South Korean and U.S. military leaders have signed a new joint operational plan which would allow U.S. troops to take part in action against North Korea, the country's defence ministry said.

The military agreement was signed between South Korea's Joint Chiefs of Staff Chairman Jung Seung-jo and the commander of the U.S. Forces in South Korea, James Thurman, on Friday (March 22nd).

The Combined Counter-Provocation Plan went into effect immediately after the signing amid rising tension on the peninsula.

In the past, South Korean troops were unilaterally in charge of any military action against North Korea and the U.S. troops would engage only if a full-scale war broke out, according to the defence ministry.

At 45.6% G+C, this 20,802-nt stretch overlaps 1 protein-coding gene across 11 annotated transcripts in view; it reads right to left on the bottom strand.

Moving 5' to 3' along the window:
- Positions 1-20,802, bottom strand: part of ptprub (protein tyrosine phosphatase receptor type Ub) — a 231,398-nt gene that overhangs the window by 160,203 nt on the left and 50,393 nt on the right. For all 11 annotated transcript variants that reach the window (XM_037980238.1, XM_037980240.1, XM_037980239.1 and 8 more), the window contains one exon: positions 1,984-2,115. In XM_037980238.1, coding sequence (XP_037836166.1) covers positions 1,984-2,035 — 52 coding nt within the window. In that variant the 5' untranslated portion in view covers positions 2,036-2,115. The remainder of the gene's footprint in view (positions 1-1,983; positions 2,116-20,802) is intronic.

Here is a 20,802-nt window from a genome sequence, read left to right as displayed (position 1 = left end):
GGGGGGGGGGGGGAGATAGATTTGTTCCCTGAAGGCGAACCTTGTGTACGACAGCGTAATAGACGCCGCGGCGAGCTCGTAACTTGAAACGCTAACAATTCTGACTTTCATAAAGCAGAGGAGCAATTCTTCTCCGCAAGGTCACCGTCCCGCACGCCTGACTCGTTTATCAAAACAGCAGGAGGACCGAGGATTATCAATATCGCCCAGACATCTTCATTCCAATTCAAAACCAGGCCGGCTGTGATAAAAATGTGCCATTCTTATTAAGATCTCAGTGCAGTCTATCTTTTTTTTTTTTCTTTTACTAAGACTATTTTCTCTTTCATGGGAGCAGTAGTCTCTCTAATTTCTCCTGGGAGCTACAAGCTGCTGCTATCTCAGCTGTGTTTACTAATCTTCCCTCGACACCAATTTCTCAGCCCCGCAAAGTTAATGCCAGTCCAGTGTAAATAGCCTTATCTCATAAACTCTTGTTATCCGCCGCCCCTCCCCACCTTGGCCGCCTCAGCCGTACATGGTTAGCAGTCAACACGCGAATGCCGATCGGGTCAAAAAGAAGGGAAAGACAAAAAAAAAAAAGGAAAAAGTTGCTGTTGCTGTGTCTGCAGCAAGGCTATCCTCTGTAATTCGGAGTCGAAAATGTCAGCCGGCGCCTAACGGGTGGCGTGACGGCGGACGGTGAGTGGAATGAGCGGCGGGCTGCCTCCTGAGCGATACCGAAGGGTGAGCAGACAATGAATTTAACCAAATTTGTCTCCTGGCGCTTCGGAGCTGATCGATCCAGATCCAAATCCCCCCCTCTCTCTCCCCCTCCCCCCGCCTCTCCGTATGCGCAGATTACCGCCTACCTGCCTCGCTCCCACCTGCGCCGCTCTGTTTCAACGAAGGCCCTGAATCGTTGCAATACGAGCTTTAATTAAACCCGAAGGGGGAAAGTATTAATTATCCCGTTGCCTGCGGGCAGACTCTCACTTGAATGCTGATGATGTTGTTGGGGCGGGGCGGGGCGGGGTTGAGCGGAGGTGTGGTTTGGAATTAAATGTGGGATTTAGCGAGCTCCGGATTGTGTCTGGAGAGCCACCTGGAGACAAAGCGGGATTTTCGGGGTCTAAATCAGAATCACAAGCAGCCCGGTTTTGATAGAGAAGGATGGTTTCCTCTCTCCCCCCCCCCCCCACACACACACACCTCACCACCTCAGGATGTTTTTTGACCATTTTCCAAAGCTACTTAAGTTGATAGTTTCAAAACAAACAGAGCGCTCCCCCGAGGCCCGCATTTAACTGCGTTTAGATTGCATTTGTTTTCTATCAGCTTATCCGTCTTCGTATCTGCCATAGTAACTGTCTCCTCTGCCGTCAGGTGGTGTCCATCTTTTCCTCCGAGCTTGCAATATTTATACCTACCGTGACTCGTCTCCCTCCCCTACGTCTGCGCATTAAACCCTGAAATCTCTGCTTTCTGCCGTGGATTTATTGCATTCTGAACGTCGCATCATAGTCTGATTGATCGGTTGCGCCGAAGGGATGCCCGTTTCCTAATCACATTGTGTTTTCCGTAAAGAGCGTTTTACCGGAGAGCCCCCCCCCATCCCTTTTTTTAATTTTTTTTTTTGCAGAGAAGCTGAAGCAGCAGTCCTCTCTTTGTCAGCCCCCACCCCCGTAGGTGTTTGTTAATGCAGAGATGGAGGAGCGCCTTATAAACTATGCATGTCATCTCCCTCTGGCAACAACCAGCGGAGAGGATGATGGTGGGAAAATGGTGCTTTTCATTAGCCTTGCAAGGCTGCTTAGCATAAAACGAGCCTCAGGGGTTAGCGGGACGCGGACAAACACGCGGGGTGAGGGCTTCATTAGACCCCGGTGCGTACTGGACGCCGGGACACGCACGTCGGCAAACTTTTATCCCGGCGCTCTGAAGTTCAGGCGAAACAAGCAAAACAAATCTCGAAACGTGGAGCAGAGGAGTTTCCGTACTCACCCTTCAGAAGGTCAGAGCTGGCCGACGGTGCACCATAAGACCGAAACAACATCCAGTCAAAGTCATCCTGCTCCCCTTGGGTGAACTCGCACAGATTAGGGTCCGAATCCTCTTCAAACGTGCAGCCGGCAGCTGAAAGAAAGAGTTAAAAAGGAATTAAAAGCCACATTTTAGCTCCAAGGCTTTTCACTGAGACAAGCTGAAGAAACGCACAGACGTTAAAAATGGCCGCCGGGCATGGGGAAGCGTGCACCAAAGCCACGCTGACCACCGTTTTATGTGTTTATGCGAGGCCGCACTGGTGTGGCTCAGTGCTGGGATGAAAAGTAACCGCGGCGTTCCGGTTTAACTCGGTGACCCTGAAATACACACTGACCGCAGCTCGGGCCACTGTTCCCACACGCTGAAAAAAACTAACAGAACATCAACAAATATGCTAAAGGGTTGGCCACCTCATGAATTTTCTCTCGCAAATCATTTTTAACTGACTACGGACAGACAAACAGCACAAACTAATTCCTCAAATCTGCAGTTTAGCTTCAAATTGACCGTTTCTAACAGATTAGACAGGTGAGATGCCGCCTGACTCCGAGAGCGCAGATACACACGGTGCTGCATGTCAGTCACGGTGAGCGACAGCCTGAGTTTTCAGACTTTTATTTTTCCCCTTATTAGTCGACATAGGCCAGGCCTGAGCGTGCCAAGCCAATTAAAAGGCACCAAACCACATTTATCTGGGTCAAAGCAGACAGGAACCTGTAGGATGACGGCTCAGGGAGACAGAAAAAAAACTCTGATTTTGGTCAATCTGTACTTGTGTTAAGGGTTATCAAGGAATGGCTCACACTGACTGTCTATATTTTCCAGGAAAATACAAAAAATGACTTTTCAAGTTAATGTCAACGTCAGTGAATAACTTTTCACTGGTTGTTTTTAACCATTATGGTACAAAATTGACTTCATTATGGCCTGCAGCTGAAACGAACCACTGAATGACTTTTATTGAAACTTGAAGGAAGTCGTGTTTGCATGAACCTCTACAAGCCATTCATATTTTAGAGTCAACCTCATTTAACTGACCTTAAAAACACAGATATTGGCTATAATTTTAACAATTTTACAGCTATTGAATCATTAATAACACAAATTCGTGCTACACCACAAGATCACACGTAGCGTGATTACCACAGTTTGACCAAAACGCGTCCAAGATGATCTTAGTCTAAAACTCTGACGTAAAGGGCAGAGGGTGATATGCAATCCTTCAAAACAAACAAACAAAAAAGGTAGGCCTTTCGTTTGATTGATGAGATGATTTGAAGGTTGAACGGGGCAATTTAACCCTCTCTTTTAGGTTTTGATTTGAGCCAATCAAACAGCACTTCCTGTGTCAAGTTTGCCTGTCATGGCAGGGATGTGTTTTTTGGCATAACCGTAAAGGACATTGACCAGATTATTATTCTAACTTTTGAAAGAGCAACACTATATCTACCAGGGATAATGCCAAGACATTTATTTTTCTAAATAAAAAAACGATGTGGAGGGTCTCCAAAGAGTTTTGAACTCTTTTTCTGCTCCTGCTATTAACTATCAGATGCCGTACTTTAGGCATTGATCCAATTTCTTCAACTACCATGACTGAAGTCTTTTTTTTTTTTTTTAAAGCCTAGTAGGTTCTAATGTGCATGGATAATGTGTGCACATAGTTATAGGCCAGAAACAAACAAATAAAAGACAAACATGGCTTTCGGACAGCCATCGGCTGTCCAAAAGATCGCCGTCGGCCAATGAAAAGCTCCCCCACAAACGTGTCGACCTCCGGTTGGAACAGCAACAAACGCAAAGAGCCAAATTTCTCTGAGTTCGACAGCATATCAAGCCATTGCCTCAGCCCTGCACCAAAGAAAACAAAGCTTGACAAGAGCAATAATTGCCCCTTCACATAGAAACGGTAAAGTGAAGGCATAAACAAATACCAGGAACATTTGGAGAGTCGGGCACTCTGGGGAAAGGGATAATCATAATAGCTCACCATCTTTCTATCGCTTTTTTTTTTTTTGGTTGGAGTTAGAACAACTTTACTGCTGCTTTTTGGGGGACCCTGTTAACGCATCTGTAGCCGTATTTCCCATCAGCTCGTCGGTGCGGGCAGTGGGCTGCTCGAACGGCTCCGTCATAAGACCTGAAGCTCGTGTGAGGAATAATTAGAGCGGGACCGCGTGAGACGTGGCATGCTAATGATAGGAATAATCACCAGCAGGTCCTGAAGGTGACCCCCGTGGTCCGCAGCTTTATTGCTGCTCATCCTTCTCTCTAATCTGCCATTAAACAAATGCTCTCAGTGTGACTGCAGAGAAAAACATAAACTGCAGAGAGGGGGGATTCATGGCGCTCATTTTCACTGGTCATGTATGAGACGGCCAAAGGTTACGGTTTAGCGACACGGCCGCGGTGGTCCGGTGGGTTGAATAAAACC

After North Korea's shelling of a South Korean island which killed two civilians in 2010, and the sinking of a South Korean naval vessel the same year widely blamed on the North, Seoul has pledged to defend itself by retaliating against the source of any attack.

South Korea's 640,000 South Korean troops are backed up by 26,000 U.S. personnel stationed in the country, which has been divided into North and South more than 60 years since the 1950-53 Korean War ended in a truce.

Presented by Adam Justice